Sunday, February 23, 2014

Shot To The Heart...

Pervasive Parenting
By Kodey Toney
Shot to the Heart…
One of the questions I get most as I’m out advocating is, “What do you think causes autism?” I usually have a “canned” answer. You know, one that tries to appease while not offending anyone. It is so controversial that I usually shy away and say, “I’m not really sure, there could be so many things, but I do know that my son has been diagnosed so I’m focused on helping him.”
However, the debate rages on, and one of the most blamed culprits seem to be vaccinations. Throughout the years the mercury-laden Thimerosal has taken the brunt of the accusations for autism. Though there have been questionable tests throughout the years from all sides of the coin, a recent website has brought some interesting facts to light for the public to see. My wife found the site somehow and sent it to me. Unlike most sites about Thimerosal, actually has some data and proof to back up many of the accusations. If nothing else it is worth looking into.
I didn’t just read the article and then regurgitate the information. I did some further investigation to make sure that their facts were legitimate. While some was questionable I will say that most of it was dead on.
I’m going to share a little bit of the information with you and let you draw your own conclusions. I will say that this is pretty one sided, and I will only put in the points that I felt were interesting. Look at this as a book report of sorts.
In the 1920s Eli Lilly Corporation began working on the mercury compound Thimerosal. By 1929 they had a patent and began using it as a preservative for medicine. Among these medicines were vaccinations. This was all implemented despite the fact that the company had very little testing on humans, and that testing was not actually successful.
When the compound was first put into use in 1931 the problems with autism shortly followed. The first 11 children diagnosed with autism were born between 1931 and 1938.
As the number of vaccines required by the federal government increased so did the number of cases of autism. Also, the number of studies involving Thimerosal increased, and none mentioned in the article seem to be positive. There are also videos of legislators asking if there is any actual evidence as to whether these chemicals can help preserve the vaccines and no one could answer with a yes.
In the 1970s more vaccinations begin using Thimerosal, and by the early 1980s an 18-month old child would have 125 micrograms of mercury in their system. This is bad enough for an adult, but when you’re pumping that much of a toxic element into a tiny body you’re going to see some issues.
As you could predict, the Center for Disease Control (CDC) begins to see the number of children diagnosed with autism increase in the early 80s.
As the number of studies begin to show that the mercury is not safe the number of safety precautions for the pharmaceuticals begin to surface. I’m not going to get into the political side of this, but there were some fishy things happening within congress. In 1986 the government passed the National Childhood Vaccine Act which states that the pharmaceutical companies cannot be sued for injuries occurred by vaccines, and the federal government will have to pay out of tax money for lawsuits.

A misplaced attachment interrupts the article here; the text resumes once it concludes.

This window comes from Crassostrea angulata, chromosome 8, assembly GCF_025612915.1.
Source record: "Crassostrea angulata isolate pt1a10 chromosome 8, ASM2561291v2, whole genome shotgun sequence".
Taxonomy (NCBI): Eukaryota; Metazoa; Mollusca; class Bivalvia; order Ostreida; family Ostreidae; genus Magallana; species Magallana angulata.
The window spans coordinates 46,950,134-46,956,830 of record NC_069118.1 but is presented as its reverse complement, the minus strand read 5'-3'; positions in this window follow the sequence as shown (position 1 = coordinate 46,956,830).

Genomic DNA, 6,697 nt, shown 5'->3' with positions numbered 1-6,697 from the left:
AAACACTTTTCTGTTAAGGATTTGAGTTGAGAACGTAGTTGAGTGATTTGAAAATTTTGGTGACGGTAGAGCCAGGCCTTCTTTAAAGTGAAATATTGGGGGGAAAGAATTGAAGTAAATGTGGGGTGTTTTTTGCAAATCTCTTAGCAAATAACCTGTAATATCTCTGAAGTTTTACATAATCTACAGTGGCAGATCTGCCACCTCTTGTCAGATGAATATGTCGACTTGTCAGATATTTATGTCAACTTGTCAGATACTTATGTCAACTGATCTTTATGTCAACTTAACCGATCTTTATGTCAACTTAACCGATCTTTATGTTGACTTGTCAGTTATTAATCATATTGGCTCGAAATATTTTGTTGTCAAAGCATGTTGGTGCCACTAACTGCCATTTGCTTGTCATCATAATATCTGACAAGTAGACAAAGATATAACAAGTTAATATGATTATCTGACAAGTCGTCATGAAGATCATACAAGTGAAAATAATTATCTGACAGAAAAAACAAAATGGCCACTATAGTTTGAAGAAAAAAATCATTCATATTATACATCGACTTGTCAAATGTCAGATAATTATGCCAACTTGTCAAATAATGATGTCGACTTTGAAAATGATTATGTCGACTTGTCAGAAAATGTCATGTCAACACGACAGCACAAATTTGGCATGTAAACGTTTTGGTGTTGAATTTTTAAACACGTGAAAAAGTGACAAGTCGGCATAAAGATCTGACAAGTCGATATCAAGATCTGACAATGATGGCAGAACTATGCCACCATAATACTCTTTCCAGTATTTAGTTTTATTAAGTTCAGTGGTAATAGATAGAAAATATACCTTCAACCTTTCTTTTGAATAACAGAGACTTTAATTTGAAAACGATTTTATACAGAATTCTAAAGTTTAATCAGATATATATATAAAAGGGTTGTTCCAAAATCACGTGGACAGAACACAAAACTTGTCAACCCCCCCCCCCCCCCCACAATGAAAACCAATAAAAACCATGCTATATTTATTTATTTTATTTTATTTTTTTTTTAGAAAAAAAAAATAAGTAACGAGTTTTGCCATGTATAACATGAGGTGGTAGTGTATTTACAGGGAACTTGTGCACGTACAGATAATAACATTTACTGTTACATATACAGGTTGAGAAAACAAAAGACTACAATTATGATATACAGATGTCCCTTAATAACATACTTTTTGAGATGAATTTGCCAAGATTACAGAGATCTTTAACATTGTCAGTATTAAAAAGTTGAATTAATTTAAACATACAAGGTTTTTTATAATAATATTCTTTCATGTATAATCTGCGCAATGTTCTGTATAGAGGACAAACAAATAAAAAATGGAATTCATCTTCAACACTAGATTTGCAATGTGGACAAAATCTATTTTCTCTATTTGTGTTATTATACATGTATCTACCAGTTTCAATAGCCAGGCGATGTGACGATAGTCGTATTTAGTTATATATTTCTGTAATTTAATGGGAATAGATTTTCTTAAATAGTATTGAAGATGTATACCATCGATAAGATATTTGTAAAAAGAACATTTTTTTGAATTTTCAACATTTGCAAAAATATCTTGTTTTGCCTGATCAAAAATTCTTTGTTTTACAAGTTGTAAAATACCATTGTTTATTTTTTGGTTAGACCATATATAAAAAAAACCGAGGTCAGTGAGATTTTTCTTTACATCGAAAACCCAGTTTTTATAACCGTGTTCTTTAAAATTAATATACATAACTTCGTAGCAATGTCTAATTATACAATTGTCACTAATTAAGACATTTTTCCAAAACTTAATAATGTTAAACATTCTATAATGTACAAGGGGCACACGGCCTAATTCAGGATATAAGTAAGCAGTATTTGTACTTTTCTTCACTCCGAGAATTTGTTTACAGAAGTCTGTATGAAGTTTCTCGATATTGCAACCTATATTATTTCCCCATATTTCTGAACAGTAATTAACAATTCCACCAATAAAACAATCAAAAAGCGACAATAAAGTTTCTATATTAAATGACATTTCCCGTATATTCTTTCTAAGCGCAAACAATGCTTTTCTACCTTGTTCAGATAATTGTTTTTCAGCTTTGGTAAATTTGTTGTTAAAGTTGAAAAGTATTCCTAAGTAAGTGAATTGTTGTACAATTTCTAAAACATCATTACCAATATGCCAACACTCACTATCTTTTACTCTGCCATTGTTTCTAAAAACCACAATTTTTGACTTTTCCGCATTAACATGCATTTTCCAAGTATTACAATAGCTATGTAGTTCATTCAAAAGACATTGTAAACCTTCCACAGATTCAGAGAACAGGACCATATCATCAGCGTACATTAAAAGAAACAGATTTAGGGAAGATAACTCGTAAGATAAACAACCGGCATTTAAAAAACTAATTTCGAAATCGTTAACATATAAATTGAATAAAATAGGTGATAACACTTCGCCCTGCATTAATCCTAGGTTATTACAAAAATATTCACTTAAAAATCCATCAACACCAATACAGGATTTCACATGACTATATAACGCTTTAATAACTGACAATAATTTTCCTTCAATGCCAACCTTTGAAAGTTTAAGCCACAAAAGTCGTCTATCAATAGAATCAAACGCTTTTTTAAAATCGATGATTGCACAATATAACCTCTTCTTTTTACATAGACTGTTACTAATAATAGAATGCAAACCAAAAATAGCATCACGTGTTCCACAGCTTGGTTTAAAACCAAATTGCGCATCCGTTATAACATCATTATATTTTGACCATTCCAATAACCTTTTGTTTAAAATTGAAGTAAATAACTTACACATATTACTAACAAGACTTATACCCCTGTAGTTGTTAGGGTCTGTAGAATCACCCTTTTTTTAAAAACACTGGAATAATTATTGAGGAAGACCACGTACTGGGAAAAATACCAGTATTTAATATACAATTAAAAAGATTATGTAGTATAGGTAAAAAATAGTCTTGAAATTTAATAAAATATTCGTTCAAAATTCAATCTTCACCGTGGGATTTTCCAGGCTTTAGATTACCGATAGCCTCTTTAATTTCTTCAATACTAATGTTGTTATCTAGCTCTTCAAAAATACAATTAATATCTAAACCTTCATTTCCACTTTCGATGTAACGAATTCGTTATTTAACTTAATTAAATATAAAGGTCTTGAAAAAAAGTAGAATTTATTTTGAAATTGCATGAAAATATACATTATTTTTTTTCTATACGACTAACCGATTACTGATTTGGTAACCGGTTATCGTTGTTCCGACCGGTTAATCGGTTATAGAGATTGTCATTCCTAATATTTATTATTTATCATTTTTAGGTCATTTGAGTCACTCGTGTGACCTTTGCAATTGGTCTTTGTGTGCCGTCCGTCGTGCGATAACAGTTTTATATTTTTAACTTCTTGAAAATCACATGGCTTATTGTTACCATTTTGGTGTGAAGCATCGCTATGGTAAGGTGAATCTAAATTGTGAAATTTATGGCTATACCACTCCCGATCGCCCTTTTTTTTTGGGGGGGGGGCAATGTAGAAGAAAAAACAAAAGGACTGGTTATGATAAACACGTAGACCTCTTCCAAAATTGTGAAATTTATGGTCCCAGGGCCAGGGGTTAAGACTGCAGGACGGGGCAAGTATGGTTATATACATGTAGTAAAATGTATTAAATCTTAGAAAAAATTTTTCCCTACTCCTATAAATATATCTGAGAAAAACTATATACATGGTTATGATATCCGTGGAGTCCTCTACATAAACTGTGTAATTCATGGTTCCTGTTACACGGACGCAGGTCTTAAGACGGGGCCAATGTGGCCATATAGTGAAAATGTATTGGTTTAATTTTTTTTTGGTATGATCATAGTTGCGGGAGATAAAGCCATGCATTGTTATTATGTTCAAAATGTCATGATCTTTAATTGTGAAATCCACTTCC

The vaccines are increasing by the 1990s and so are the diagnoses. In January of 1991 there are more than 200 micrograms of mercury injected into the small bodies of children by the age of 18-months. The number of children diagnosed with autism increased from 1 in 1000 in 1980 to 1 in 150. This trend continues today and we now have 1 in 50 diagnosed.
There is way more evidence than I could possibly fit into this week’s column, but I think the point has been made. I highly recommend that you read this information. There are way too many coincidences for this to be just happenstance. Especially when most children begin to show signs shortly after that 18-month mark when they receive the Measles, Mumps, and Rubella (MMR) shots.
I’m in no way saying that we shouldn’t vaccinate our children. I think it is a great thing, but we need to take a look at what’s in our shots before we inject them into our children.
This is just a little something to consider.
Disclaimer: I am in no way claiming to be an expert. I’m just a father who is trying to learn as much about Autism as I can to help my child. I hope that you all can learn from me, and I from you. I ask anyone who has questions or comments about something I have written, or autism, please contact me at I will try to answer questions as I have time, and if I find it interesting enough I may touch on it in my column. You can also find all columns archived at

Sunday, February 16, 2014

Morning Desire

Pervasive Parenting

By Kodey Toney

Morning Desire

As I’ve expressed in the past, mornings with Konner is a difficult task. First of all I’m not a morning person. I, like many, have to have some time and coffee to wake up. This paired with Konner’s lack of concentration makes for a bad combination. When I’m asking him several times each morning to get his clothes on, take his meds, put on his shoes, fix his hair, and work on getting his backpack and coat together it gets to be really frustrating to tell him things several times. So when I began reading another section in the book “The Reason I Jump” by Naoki Higashida, translated by David Mitchell, things started to make a little more sense to me.